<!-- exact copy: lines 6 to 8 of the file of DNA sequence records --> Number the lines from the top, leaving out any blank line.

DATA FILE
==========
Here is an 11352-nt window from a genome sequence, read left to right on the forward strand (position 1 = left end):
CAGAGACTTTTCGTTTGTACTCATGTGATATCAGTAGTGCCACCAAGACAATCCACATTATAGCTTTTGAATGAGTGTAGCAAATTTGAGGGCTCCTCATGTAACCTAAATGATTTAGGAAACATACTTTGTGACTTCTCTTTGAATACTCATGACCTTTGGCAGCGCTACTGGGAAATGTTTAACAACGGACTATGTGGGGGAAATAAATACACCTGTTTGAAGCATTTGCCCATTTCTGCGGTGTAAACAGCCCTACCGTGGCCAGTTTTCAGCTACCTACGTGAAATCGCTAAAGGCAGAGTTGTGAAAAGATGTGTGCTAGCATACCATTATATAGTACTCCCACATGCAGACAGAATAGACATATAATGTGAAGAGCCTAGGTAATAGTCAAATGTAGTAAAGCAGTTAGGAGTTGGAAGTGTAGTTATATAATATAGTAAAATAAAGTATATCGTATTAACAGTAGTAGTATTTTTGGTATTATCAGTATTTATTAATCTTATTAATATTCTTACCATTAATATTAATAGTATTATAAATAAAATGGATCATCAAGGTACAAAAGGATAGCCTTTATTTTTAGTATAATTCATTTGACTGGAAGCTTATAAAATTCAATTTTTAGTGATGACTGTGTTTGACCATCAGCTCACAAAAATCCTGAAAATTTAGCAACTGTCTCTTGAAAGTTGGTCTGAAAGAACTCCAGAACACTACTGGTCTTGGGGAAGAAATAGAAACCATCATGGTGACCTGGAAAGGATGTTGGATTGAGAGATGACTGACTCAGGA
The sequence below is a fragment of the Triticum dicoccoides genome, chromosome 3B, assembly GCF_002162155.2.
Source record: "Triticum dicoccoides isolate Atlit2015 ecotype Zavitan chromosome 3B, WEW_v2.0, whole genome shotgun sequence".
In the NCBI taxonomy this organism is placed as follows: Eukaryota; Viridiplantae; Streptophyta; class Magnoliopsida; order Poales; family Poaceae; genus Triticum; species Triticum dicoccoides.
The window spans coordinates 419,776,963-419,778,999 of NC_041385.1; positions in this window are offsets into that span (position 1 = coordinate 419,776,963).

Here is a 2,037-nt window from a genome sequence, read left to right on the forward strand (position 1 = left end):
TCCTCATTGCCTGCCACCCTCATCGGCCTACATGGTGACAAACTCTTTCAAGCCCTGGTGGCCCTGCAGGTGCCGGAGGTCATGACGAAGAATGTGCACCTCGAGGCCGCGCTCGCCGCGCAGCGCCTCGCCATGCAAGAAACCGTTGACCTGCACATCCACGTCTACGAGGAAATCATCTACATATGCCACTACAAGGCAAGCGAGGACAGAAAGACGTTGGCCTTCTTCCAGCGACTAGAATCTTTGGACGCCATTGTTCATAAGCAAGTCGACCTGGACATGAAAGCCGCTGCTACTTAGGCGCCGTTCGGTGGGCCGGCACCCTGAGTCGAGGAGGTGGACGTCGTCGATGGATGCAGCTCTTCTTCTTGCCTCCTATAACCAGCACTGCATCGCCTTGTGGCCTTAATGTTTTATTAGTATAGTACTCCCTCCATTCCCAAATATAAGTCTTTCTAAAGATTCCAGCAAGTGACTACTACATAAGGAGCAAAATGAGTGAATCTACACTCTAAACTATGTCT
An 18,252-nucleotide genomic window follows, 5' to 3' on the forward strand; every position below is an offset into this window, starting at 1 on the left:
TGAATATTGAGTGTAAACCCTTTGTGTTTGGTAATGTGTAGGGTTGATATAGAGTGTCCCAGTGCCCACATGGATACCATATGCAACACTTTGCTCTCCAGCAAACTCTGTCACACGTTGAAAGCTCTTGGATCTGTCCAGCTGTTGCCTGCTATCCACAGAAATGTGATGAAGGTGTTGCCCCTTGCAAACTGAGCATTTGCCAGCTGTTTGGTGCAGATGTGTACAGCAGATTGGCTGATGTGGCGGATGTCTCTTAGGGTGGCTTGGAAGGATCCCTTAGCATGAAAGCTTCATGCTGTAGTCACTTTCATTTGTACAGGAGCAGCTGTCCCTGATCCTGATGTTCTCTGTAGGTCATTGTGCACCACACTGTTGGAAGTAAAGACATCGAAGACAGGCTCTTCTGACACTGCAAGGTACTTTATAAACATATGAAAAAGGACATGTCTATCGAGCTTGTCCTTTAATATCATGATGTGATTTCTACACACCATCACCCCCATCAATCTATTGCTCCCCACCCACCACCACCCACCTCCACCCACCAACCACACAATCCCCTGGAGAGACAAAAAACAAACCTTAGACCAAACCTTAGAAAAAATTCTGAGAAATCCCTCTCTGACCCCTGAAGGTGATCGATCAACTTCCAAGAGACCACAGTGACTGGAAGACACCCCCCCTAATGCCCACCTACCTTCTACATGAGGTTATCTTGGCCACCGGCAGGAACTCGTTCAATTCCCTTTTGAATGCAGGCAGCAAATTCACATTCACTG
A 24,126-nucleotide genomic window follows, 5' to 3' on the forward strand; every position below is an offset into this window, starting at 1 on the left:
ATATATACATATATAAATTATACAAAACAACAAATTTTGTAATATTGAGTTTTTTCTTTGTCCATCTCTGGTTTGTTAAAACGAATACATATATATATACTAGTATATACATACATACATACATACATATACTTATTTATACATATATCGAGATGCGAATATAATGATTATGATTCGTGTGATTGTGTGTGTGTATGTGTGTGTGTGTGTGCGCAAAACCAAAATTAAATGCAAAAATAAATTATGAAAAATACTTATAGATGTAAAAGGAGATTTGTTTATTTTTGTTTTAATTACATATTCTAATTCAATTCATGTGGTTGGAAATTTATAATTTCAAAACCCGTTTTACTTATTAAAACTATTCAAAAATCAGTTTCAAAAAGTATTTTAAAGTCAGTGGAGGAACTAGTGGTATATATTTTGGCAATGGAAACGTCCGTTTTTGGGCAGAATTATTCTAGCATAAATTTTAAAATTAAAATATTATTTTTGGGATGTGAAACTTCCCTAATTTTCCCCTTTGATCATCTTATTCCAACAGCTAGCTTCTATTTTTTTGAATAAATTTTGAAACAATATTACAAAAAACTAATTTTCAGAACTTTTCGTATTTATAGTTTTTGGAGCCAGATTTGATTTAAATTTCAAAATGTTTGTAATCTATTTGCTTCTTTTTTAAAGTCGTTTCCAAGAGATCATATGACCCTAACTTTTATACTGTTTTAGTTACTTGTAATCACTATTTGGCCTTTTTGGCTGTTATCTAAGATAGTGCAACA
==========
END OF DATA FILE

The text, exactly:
The window spans coordinates 419,776,963-419,778,999 of NC_041385.1; positions in this window are offsets into that span (position 1 = coordinate 419,776,963).

Here is a 2,037-nt window from a genome sequence, read left to right on the forward strand (position 1 = left end):
TCCTCATTGCCTGCCACCCTCATCGGCCTACATGGTGACAAACTCTTTCAAGCCCTGGTGGCCCTGCAGGTGCCGGAGGTCATGACGAAGAATGTGCACCTCGAGGCCGCGCTCGCCGCGCAGCGCCTCGCCATGCAAGAAACCGTTGACCTGCACATCCACGTCTACGAGGAAATCATCTACATATGCCACTACAAGGCAAGCGAGGACAGAAAGACGTTGGCCTTCTTCCAGCGACTAGAATCTTTGGACGCCATTGTTCATAAGCAAGTCGACCTGGACATGAAAGCCGCTGCTACTTAGGCGCCGTTCGGTGGGCCGGCACCCTGAGTCGAGGAGGTGGACGTCGTCGATGGATGCAGCTCTTCTTCTTGCCTCCTATAACCAGCACTGCATCGCCTTGTGGCCTTAATGTTTTATTAGTATAGTACTCCCTCCATTCCCAAATATAAGTCTTTCTAAAGATTCCAGCAAGTGACTACTACATAAGGAGCAAAATGAGTGAATCTACACTCTAAACTATGTCT